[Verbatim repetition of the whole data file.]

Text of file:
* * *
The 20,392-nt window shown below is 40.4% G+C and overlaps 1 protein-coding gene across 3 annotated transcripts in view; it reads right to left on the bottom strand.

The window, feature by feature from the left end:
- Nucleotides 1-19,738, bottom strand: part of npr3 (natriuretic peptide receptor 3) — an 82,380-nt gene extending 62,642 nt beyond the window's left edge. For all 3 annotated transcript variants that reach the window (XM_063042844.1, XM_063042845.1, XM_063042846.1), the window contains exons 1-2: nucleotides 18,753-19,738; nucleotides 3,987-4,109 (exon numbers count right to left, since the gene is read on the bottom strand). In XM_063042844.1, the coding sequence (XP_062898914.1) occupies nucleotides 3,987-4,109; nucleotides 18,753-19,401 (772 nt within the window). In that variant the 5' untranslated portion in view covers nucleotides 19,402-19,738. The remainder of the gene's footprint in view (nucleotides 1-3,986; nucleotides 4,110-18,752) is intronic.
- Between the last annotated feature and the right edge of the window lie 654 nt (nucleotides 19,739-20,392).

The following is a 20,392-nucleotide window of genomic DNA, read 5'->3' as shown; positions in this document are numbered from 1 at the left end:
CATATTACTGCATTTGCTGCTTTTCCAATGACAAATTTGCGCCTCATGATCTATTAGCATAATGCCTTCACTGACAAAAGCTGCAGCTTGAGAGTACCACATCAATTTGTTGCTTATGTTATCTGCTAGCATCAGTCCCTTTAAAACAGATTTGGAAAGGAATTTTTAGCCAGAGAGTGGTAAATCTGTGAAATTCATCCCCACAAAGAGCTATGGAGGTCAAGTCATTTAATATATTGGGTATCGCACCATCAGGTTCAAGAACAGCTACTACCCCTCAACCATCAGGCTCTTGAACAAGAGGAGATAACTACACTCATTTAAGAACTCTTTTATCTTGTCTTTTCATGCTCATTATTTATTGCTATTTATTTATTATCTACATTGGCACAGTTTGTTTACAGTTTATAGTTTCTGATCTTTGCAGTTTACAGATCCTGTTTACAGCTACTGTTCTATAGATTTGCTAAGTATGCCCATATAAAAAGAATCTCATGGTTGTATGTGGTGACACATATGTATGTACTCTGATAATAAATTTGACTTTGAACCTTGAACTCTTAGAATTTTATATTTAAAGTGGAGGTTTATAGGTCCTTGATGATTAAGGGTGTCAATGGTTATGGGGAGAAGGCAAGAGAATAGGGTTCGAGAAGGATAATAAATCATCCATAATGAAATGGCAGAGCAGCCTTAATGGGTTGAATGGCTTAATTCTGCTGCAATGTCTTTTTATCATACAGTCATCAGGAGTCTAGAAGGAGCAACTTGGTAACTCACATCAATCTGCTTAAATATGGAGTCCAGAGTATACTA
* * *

The 20,392-nt window shown below is 40.4% G+C and overlaps 1 protein-coding gene across 3 annotated transcripts in view; it reads right to left on the bottom strand.

The window, feature by feature from the left end:
- Nucleotides 1-19,738, bottom strand: part of npr3 (natriuretic peptide receptor 3) — an 82,380-nt gene extending 62,642 nt beyond the window's left edge. For all 3 annotated transcript variants that reach the window (XM_063042844.1, XM_063042845.1, XM_063042846.1), the window contains exons 1-2: nucleotides 18,753-19,738; nucleotides 3,987-4,109 (exon numbers count right to left, since the gene is read on the bottom strand). In XM_063042844.1, the coding sequence (XP_062898914.1) occupies nucleotides 3,987-4,109; nucleotides 18,753-19,401 (772 nt within the window). In that variant the 5' untranslated portion in view covers nucleotides 19,402-19,738. The remainder of the gene's footprint in view (nucleotides 1-3,986; nucleotides 4,110-18,752) is intronic.
- Between the last annotated feature and the right edge of the window lie 654 nt (nucleotides 19,739-20,392).

The following is a 20,392-nucleotide window of genomic DNA, read 5'->3' as shown; positions in this document are numbered from 1 at the left end:
CATATTACTGCATTTGCTGCTTTTCCAATGACAAATTTGCGCCTCATGATCTATTAGCATAATGCCTTCACTGACAAAAGCTGCAGCTTGAGAGTACCACATCAATTTGTTGCTTATGTTATCTGCTAGCATCAGTCCCTTTAAAACAGATTTGGAAAGGAATTTTTAGCCAGAGAGTGGTAAATCTGTGAAATTCATCCCCACAAAGAGCTATGGAGGTCAAGTCATTTAATATATTGGGTATCGCACCATCAGGTTCAAGAACAGCTACTACCCCTCAACCATCAGGCTCTTGAACAAGAGGAGATAACTACACTCATTTAAGAACTCTTTTATCTTGTCTTTTCATGCTCATTATTTATTGCTATTTATTTATTATCTACATTGGCACAGTTTGTTTACAGTTTATAGTTTCTGATCTTTGCAGTTTACAGATCCTGTTTACAGCTACTGTTCTATAGATTTGCTAAGTATGCCCATATAAAAAGAATCTCATGGTTGTATGTGGTGACACATATGTATGTACTCTGATAATAAATTTGACTTTGAACCTTGAACTCTTAGAATTTTATATTTAAAGTGGAGGTTTATAGGTCCTTGATGATTAAGGGTGTCAATGGTTATGGGGAGAAGGCAAGAGAATAGGGTTCGAGAAGGATAATAAATCATCCATAATGAAATGGCAGAGCAGCCTTAATGGGTTGAATGGCTTAATTCTGCTGCAATGTCTTTTTATCATACAGTCATCAGGAGTCTAGAAGGAGCAACTTGGTAACTCACATCAATCTGCTTAAATATGGAGTCCAGAGTATACTA